The Chemistry of Tears by Peter Carey

What the actual hell, Peter Carey?

No doubt it’s un-Australian of me to begin a review of Peter Carey’s The Chemistry of Tears with that. But honestly… It started well. Then the middle bit… that’s where I started saying words like ‘hell’ and ‘eff it, I have to re-read that bit because what in God’s name was that about…’. And then the end – I’m sure it was terribly clever and studded with meaning. Only problem was that all the clues about the no-doubt exquisite ending were planted in the WTF middle bit.

“I find the notion that mysteries must be solved to be very problematic. You know what I mean? Every curator finally learns that the mysteries are the point.”

So you may wonder why I finished this odd (dual) story about Catherine Gehrig, a modern woman who conserves clocks, and Henry Brandling, a nineteenth-century Englishman who travels to Germany to commission an automaton as an amusement for his consumptive son. Well of course, being Peter Carey you get exceptionally lovely words. Even the book title is perfection.

“Crafty Crofty was, to put it very crudely, the master of all that ticked and tocked. He was a scholar, a historian, a connoisseur. I, in comparison, was a well-educated mechanic.”

“There was an awful crack of thunder and a sizzling sort of noise. It was not yet raining, but the sky was black and bleeding like a Rothko. And the, from around the cornet, there appeared a taxi, with a lovely yellow light.”

“Being a member of that cruel race of fairytale collectors, he was very pleased by this disaster. He pursed his lips. He sliced his cheese.”

2/5 It’s really just a slip of a book but the dense middle section wore me out. Though, if you’re keen, here’s a review that makes it sound like a truly top read.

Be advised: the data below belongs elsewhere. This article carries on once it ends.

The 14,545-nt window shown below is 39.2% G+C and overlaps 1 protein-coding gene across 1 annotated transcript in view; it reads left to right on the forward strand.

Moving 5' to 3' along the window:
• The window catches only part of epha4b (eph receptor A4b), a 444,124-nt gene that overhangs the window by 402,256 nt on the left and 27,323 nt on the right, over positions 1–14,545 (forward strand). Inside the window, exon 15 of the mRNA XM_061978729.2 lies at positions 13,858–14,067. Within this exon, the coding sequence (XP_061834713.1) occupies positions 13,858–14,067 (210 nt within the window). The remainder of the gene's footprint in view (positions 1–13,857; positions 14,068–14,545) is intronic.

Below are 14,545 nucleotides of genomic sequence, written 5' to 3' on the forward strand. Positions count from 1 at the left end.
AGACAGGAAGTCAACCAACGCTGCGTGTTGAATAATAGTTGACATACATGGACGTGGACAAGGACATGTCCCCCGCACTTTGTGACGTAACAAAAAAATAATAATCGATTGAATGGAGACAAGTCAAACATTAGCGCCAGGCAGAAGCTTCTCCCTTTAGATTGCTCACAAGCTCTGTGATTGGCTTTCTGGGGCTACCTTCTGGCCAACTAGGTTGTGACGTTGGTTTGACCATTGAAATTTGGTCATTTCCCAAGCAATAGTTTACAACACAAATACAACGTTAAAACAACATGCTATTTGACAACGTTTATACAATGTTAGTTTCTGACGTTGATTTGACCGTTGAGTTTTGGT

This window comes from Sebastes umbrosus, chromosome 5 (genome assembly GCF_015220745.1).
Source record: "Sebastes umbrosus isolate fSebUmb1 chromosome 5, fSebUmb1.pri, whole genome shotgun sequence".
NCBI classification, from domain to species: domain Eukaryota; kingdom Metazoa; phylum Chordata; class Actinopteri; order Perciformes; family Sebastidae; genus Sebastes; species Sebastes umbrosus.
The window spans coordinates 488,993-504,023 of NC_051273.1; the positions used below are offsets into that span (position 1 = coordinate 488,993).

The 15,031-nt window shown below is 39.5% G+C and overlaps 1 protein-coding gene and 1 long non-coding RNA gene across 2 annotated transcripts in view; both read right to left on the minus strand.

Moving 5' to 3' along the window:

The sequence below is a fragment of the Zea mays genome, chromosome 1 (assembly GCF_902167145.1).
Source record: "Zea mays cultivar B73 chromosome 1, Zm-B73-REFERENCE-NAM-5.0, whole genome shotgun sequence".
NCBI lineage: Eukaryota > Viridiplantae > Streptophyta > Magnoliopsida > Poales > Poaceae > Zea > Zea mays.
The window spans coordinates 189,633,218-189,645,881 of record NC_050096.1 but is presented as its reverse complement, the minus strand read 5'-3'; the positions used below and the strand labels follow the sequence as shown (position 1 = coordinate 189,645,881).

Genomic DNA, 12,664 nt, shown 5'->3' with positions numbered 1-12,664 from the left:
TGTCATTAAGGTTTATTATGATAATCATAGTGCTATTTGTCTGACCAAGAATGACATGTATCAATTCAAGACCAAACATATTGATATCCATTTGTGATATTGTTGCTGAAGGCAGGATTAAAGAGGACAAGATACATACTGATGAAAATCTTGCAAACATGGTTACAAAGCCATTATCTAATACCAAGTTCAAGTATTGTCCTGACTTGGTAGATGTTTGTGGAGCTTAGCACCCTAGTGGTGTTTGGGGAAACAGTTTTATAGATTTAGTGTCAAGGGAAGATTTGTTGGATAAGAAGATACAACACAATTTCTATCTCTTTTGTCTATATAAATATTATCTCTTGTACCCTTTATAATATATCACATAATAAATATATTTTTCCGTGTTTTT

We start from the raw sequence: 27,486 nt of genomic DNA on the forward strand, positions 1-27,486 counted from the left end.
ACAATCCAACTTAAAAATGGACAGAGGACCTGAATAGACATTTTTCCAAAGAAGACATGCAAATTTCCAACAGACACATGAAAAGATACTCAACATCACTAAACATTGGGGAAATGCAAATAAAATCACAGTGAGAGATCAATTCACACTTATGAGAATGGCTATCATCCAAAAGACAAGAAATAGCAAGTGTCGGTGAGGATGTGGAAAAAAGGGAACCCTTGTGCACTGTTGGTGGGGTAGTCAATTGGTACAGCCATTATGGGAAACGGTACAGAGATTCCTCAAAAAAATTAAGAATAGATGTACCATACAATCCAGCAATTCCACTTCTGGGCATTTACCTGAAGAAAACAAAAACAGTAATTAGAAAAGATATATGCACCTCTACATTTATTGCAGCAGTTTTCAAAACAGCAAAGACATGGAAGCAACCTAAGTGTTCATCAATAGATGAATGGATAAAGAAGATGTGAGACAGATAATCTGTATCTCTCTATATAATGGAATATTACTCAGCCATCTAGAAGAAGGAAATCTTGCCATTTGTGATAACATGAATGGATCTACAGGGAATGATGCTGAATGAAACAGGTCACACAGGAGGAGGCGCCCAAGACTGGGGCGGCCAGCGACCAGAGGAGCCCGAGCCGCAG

In Germany, Henry eats white asparagus. When I was 15, I was an exchange student in the south of Germany and I was served white asparagus. Like Henry, I’d never seen the white version and thought it was terribly exotic.

“‘…you might translate Spargel as edible ivory.’
‘Königsgemüse,’ said the musical boy…
‘It is the King’s vegetable,’ announced Frau Helga placing in front of me a plate of white asparagus and small unpeeled potatoes.”

This recipe from Eat Me Drink Me for white asparagus with honey-dijon sauce looks ace.


4 responses

  1. Interesting review. Glad to know that someone else finds Carey often difficult to read. I’ve given up on him though I’m not sure what that makes me!

    • This one may have pushed me to edge as well… 🙁 Would probably only read another if someone whose reading tastes I really trusted pressed more Carey on me. That said, I would re-read The True History of the Kelly Gang, which was brilliant.

    • His writing is beautiful. I think his best book is The True History of the Kelly Gang, which focuses on a very specific part of Australian history (so perhaps isn’t so interesting to people not familiar with Victorian bushranger, Ned Kelly). Equally good (and the perfect place to start with Carey) is Oscar & Lucinda.

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